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To reDog or not.

Shortly after Reina died, I put my name on the list for another Standard Poodle, which will be available in May .
I am beginning to have doubts. I'm at the age when a large, athletic dog might not be sensible. There is a very real possibility she could outlive me.
I know two other paddlers in the same situation. One has said she is done with dogs and the other is waffling.
Just rambling here.

Comments

  • My wife is the dog lover in my family. I pleaded 'no more' after the last one died. I want to be the top dog around here. My turn, dammit. (and with a name like Rex it's only right).

  • Sorry Rex, old buddy. You have a slight chance of staying at the top. I don't have to compete with animals, just 3 kids and 7 grandkids.

  • I agree that at some point a big dog isn't a good idea. Personally I believe that I need to be able to pick up and carry my dog in case of injury or trouble. So if you are worried about getting a dog that's too big, kudos to you for being aware and sensitive about it. Most likely you could be right. Even if I'm in good health "most of the time" I share that worry.

    Regarding outliving your next dog I'll say that there are many dogs in shelters that are definitely not going to outlive you unless they get rescued by someone like you.

    Regarding the pro's and con's of a dog overall that's a very personal decision. My wife and I would travel more if not for the dog, but that's ok with us. For me a dog is the perfect paddling/outdoors partner. I was thinking of one example to share with you and castoff. One place we often paddle here has a long thin island that runs parallel to the shore for about 1/4 mile. I was paddling upstream on the shore side with Zoey this summer when a deer jumped in the river right in front of us. It startled all of us and everyone just got very alert but stayed still, except for the deer which made a quick u-turn. Zoey just looked at me and it was quite a cool shared experience. The next day we were paddling upstream past the same island on the deeper side of the island. We surprised the same deer which again surprised all of us. I've seen some amazing sights in nature and it always seems like the dog is enjoying it in the same way as me.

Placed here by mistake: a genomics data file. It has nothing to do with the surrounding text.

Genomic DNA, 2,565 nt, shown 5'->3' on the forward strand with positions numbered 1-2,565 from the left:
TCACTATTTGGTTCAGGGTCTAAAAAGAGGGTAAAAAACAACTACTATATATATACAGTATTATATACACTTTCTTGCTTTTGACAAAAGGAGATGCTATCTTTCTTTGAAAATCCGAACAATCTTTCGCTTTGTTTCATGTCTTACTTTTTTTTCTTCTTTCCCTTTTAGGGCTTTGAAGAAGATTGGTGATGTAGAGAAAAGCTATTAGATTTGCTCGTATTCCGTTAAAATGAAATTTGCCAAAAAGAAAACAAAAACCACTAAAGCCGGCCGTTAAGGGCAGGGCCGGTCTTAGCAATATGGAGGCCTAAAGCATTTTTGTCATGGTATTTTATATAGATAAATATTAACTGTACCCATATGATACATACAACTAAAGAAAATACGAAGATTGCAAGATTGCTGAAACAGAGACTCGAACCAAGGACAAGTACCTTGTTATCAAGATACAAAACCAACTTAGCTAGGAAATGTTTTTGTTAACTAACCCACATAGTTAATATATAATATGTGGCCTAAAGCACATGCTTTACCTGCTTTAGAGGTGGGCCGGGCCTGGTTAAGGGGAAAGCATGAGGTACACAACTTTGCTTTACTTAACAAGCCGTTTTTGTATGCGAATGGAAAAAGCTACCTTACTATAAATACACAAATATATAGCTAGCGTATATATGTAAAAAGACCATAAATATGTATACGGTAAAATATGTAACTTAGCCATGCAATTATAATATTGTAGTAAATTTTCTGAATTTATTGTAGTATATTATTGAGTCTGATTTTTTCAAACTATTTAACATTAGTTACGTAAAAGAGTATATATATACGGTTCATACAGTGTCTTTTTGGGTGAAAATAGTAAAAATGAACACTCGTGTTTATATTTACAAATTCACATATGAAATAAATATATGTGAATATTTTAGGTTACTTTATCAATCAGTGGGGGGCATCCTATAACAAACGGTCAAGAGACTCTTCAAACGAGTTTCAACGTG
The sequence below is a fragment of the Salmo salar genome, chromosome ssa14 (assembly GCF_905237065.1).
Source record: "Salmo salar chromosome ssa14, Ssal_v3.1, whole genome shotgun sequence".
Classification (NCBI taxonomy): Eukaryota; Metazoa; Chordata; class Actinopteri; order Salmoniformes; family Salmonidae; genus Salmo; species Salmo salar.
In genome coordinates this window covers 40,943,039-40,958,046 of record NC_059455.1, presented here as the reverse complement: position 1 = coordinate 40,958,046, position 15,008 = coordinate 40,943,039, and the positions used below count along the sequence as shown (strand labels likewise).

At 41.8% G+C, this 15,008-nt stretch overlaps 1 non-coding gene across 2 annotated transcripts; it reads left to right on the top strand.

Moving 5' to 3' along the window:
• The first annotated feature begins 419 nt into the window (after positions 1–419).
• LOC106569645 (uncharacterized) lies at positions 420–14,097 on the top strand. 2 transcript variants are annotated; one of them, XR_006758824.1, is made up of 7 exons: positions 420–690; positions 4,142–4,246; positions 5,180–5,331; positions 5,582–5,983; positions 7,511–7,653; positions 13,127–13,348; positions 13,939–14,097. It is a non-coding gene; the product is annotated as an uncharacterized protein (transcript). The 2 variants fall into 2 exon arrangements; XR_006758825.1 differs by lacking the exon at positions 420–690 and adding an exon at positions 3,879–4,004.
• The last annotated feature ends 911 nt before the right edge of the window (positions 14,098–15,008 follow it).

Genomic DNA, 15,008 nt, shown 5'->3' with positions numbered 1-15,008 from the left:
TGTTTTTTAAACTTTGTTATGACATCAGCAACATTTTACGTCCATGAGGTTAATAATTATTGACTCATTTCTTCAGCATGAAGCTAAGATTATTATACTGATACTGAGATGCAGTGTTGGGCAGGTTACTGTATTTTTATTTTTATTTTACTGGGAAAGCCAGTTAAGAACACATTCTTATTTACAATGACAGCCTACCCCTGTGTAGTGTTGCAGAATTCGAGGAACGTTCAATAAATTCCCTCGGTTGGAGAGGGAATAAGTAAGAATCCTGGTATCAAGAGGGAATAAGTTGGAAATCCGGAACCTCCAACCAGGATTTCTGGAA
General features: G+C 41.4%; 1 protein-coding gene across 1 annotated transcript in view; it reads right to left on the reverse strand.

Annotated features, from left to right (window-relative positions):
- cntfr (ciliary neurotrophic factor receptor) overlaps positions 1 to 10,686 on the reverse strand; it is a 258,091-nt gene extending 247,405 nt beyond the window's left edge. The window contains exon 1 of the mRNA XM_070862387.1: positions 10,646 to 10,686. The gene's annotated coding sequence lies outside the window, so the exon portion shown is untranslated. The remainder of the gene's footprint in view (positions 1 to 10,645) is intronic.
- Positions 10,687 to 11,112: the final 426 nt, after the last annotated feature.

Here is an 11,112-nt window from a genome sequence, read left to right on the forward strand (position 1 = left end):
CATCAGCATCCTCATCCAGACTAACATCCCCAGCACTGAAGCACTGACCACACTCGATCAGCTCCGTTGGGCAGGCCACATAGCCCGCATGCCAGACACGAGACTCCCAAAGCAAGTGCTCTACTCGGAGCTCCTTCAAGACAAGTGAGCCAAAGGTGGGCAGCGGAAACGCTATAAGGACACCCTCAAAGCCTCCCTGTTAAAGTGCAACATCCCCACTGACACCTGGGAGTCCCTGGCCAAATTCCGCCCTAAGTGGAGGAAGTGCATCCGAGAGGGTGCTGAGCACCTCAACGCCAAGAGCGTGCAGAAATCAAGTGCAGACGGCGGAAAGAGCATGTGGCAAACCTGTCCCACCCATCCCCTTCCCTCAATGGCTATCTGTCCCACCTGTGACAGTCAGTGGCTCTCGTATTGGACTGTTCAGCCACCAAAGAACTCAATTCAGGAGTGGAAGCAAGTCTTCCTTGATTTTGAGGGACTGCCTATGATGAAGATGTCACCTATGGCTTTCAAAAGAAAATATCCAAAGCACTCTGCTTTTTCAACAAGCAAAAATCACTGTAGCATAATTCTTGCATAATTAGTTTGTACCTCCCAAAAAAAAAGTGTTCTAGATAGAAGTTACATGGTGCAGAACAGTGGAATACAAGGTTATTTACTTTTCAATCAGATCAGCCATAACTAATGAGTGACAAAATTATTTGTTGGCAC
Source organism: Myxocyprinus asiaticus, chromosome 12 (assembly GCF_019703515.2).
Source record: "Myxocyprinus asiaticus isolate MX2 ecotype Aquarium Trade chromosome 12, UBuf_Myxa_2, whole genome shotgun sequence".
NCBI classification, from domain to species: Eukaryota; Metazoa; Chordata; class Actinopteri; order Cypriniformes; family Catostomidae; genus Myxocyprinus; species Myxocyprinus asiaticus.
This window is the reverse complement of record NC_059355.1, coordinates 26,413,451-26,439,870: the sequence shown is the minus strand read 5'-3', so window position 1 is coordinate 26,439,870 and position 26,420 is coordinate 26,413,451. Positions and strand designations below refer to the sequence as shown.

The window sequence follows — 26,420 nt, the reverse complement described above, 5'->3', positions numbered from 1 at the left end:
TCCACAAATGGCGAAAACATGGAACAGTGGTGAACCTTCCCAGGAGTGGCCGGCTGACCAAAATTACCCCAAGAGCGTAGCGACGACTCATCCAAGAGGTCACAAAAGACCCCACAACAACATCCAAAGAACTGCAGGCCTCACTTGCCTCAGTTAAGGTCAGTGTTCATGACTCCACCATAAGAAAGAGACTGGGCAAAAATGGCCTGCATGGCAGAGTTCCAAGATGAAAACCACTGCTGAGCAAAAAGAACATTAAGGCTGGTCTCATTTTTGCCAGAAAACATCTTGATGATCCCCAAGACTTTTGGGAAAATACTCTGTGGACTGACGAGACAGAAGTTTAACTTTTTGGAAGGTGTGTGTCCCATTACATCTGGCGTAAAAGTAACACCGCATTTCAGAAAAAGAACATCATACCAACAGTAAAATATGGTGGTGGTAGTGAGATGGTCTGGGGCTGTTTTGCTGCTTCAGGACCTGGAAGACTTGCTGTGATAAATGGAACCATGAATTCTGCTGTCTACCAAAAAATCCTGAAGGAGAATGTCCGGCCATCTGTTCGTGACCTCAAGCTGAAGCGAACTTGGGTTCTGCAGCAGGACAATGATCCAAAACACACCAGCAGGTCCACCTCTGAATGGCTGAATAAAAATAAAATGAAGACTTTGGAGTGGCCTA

As far as enthusiasm for the outdoors I think the pics are pretty clear. One shot was taken at the exact moment when Zoey got happy feet and exploded for no reason at all...her front half is going crazy yet her rear end hasn't moved yet.

  • edited January 2

    After we lost our dog in 2016 we vowed no more dog
    2017 we got a overweight senior dog
    Bad idea. Her arthritis was worse than ours and she required a handicap
    pet ramp
    She died early in 2018 of infection. She was taking more meds than we were

    No more dog. We mean it

    meet our bouncing 2 year old labraheeler we have had for a month
    Buddy makes us laugh makes us get out and walk and avoid the senior blues. He is strong but not overpowering and is one of thise velcro dogs

    His life expectancy means we have to live to 88. Since that wont happen the kids will be happy to have him. Takes a whole family to raise a dog

  • @kayamedic said:
    After we lost our dog in 2016 we vowed no more dog
    2017 we got a overweight senior dog
    Bad idea. Her arthritis was worse than ours and she required a handicap
    pet ramp
    She died early in 2018 of infection. She was taking more meds than we were

    No more dog. We mean it

    meet our bouncing 2 year old labraheeler we have had for a month
    Buddy makes us laugh makes us get out and walk and avoid the senior blues. He is strong but not overpowering and is one of thise velcro dogs

    His life expectancy means we have to live to 88. Since that wont happen the kids will be happy to have him. Takes a whole family to raise a dog

    B)

  • There are several small islands where we paddle that are perfect for letting a dog run. My sometimes Paddling partner has Jack Russell who is the perfect be size for a boat dog and she loves the beach. JR are too high maintenance for me.

  • @string said:
    There are several small islands where we paddle that are perfect for letting a dog run. My sometimes Paddling partner has Jack Russell who is the perfect be size for a boat dog and she loves the beach. JR are too high maintenance for me.

    Good Size.. Dunking Dog.. Had a Jack Russell on a two week canoe trip. It was a work trip and I had no say in the dogs attendance.. Yappy thing every day at four am and when the wind blew. or for no reason whatever. One day the dog was riding in our canoe and was getting hot so I grabbed the CFD handle and gave the dog a dunk.. Then as we passed a rock mid river, placed the dog on the rock..